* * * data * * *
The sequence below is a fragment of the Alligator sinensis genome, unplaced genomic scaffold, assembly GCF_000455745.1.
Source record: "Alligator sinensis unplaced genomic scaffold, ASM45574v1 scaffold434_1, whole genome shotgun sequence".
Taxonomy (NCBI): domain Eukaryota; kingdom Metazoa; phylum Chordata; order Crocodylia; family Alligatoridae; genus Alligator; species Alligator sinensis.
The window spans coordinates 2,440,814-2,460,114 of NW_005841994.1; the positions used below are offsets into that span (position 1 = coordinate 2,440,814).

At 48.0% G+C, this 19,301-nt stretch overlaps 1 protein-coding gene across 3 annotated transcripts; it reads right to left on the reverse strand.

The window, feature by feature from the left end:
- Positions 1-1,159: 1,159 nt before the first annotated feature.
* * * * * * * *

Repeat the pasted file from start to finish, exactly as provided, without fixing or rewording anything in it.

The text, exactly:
The sequence below is a fragment of the Alligator sinensis genome, unplaced genomic scaffold, assembly GCF_000455745.1.
Source record: "Alligator sinensis unplaced genomic scaffold, ASM45574v1 scaffold434_1, whole genome shotgun sequence".
Taxonomy (NCBI): domain Eukaryota; kingdom Metazoa; phylum Chordata; order Crocodylia; family Alligatoridae; genus Alligator; species Alligator sinensis.
The window spans coordinates 2,440,814-2,460,114 of NW_005841994.1; the positions used below are offsets into that span (position 1 = coordinate 2,440,814).

At 48.0% G+C, this 19,301-nt stretch overlaps 1 protein-coding gene across 3 annotated transcripts; it reads right to left on the reverse strand.

The window, feature by feature from the left end:
- Positions 1-1,159: 1,159 nt before the first annotated feature.